Known as Five-Spice Powder, this fragrant mixture is made with ground star anise, fennel, cinnamon, clove, and Szechuan pepper. As with most spice blends, the ingredients and formula varies depending on where it is made and who is making the blend. Some mixtures contain ginger, others, licorice root. It is used sparingly as it is potent, yet weaves into a dish with a distinctive aroma and sweet-pungent flavor. Pairs nicely with poultry, spareribs, rice, on orange or pineapple slices. Try a spoonful in pancake batter, or cakes, or sprinkled on shortbread or butter cookies. It is a perfect addition to the classice French dessert sauce, Creme Anglaise (custard sauce). Try our favorite recipe, below.
Spices lose their potency once they are ground, or exposed to heat or light. We use whole spices for optimal flavor and grind them as needed, then package the blends in tins to keep them away from light. Store the blends in a cool spot and use within 2-3 months. Chinese 5 Spice is a no-salt blend.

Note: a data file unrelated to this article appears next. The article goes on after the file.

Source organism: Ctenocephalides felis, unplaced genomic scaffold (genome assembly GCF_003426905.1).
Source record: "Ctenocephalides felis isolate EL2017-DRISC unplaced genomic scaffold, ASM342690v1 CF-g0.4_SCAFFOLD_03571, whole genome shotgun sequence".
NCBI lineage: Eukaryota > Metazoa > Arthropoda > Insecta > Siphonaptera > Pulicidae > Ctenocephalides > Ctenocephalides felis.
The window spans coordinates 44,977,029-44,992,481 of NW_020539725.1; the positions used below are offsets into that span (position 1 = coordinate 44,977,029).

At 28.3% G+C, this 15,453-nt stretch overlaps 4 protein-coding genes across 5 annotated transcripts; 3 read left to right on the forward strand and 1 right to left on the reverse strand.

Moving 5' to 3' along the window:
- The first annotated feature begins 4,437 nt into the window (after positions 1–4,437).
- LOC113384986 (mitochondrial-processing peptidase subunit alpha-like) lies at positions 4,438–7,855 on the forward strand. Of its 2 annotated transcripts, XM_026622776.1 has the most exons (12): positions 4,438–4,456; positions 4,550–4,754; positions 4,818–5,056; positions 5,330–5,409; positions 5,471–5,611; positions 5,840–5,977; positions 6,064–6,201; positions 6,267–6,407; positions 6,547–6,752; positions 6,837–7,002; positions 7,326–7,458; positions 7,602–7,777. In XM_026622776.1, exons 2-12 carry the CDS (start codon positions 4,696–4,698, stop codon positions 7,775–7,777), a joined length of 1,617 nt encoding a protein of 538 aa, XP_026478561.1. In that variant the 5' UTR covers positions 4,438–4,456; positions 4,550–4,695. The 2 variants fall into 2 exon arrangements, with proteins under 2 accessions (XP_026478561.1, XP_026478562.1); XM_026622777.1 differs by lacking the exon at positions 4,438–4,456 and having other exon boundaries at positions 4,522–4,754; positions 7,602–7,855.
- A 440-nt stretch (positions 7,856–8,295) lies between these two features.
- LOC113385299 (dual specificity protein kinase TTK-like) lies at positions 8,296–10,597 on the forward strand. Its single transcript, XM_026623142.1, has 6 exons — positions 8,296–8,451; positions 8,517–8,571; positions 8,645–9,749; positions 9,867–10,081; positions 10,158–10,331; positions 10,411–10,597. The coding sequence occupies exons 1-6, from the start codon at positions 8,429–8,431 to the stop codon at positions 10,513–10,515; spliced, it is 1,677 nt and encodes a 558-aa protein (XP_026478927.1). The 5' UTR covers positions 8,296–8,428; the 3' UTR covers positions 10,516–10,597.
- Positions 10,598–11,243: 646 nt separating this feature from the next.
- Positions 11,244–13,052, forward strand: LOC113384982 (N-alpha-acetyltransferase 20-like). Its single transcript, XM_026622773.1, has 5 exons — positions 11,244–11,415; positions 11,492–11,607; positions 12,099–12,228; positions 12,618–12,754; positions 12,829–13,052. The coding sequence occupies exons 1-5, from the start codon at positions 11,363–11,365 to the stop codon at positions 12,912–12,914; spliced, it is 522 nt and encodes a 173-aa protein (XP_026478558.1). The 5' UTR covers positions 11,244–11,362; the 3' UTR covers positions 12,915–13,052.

Serves 4 to 6
4 large egg yolks
1/4 cup sugar
1 teaspoon Chinese 5 Spice blend, or more to taste
pinch of sea salt
1 cup whole milk
In a small saucepan place the egg yolks, sugar, Chinese 5 Spice, and sea salt. Stir with a whisk to combine ingredients until blended, but don't make the eggs foam. Swich to a wooden spoon. Place the saucepan over medium heat and warm the mixture, stirring constantly to dissolve the sugar. Cook the custard, continuing to stir constantly, until it coats the back of a spoon. Test it by drawing your finger across the back of the spoon; if your finger leaves a trail in the custard, the custard has cooked to the right point. Immediately strain into a bowl and set aside to cool to room temperature. When cool, cover and refrigerate until well chilled.
Serve the sauce chilled or bring to room temperature and spoon over fruit tarts, onto cakes (such as a chocolate or pound cake), over fresh seasonal fruit, or fill meringue shells and fruit and spoon custard over the fruit.